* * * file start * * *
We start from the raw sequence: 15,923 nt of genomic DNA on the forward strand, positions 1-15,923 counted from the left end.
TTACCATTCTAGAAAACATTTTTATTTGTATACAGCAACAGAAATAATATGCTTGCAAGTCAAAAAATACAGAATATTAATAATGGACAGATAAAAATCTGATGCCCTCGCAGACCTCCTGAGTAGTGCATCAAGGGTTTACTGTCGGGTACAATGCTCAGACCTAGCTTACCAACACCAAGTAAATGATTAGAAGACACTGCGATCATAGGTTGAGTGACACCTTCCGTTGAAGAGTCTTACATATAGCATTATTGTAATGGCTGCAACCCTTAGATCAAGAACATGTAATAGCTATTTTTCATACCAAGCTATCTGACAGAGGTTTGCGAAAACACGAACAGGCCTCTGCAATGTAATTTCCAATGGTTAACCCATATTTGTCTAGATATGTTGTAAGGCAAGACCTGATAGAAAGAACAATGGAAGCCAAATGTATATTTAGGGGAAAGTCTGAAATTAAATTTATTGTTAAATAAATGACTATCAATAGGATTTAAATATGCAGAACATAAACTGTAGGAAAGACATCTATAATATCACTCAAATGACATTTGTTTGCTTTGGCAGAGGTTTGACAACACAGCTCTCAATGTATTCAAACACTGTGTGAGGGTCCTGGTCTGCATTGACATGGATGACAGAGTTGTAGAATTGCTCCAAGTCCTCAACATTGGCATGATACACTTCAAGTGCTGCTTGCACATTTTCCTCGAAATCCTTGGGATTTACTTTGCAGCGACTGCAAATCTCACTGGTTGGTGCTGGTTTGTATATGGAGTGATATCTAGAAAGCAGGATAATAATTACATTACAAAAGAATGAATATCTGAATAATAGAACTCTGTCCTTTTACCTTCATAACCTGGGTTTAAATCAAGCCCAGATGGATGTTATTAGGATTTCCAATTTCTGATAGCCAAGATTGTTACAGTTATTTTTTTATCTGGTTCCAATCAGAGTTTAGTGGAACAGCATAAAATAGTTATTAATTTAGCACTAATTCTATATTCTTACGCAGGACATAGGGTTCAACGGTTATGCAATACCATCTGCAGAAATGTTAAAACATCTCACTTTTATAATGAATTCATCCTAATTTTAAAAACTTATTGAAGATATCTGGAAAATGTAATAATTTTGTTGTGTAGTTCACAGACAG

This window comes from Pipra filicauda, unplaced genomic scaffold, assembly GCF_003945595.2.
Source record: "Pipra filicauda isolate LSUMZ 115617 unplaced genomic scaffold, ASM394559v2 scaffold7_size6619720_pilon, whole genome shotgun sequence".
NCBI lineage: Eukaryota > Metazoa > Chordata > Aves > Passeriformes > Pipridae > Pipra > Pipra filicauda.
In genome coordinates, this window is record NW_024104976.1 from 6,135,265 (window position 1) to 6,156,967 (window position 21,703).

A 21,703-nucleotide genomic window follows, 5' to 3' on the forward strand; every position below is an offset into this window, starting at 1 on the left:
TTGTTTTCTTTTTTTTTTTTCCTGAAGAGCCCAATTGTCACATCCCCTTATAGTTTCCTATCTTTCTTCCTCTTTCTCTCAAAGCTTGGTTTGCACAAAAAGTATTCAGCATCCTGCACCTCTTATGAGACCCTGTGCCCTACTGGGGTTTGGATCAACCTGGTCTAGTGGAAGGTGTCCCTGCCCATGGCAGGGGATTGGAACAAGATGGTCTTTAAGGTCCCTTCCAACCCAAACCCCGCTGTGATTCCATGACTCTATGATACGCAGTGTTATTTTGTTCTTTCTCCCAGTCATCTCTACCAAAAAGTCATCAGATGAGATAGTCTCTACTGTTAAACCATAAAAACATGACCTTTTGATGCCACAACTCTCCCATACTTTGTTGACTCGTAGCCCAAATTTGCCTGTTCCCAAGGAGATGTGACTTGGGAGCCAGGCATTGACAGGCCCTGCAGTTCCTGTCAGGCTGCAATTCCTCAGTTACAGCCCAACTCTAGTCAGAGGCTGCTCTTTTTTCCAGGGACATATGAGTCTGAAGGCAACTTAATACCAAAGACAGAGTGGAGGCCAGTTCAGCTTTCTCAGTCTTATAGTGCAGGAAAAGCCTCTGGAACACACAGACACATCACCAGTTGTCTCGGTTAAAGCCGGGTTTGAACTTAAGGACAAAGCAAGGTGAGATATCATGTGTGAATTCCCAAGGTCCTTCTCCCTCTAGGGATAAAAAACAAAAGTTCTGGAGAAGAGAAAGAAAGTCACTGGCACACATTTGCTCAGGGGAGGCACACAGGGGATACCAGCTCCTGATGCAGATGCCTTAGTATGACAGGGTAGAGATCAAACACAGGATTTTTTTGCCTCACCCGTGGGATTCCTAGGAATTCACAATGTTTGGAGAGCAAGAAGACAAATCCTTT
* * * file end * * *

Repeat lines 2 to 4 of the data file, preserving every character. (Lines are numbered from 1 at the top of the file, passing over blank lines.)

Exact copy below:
TTACCATTCTAGAAAACATTTTTATTTGTATACAGCAACAGAAATAATATGCTTGCAAGTCAAAAAATACAGAATATTAATAATGGACAGATAAAAATCTGATGCCCTCGCAGACCTCCTGAGTAGTGCATCAAGGGTTTACTGTCGGGTACAATGCTCAGACCTAGCTTACCAACACCAAGTAAATGATTAGAAGACACTGCGATCATAGGTTGAGTGACACCTTCCGTTGAAGAGTCTTACATATAGCATTATTGTAATGGCTGCAACCCTTAGATCAAGAACATGTAATAGCTATTTTTCATACCAAGCTATCTGACAGAGGTTTGCGAAAACACGAACAGGCCTCTGCAATGTAATTTCCAATGGTTAACCCATATTTGTCTAGATATGTTGTAAGGCAAGACCTGATAGAAAGAACAATGGAAGCCAAATGTATATTTAGGGGAAAGTCTGAAATTAAATTTATTGTTAAATAAATGACTATCAATAGGATTTAAATATGCAGAACATAAACTGTAGGAAAGACATCTATAATATCACTCAAATGACATTTGTTTGCTTTGGCAGAGGTTTGACAACACAGCTCTCAATGTATTCAAACACTGTGTGAGGGTCCTGGTCTGCATTGACATGGATGACAGAGTTGTAGAATTGCTCCAAGTCCTCAACATTGGCATGATACACTTCAAGTGCTGCTTGCACATTTTCCTCGAAATCCTTGGGATTTACTTTGCAGCGACTGCAAATCTCACTGGTTGGTGCTGGTTTGTATATGGAGTGATATCTAGAAAGCAGGATAATAATTACATTACAAAAGAATGAATATCTGAATAATAGAACTCTGTCCTTTTACCTTCATAACCTGGGTTTAAATCAAGCCCAGATGGATGTTATTAGGATTTCCAATTTCTGATAGCCAAGATTGTTACAGTTATTTTTTTATCTGGTTCCAATCAGAGTTTAGTGGAACAGCATAAAATAGTTATTAATTTAGCACTAATTCTATATTCTTACGCAGGACATAGGGTTCAACGGTTATGCAATACCATCTGCAGAAATGTTAAAACATCTCACTTTTATAATGAATTCATCCTAATTTTAAAAACTTATTGAAGATATCTGGAAAATGTAATAATTTTGTTGTGTAGTTCACAGACAG

This window comes from Pipra filicauda, unplaced genomic scaffold, assembly GCF_003945595.2.
Source record: "Pipra filicauda isolate LSUMZ 115617 unplaced genomic scaffold, ASM394559v2 scaffold7_size6619720_pilon, whole genome shotgun sequence".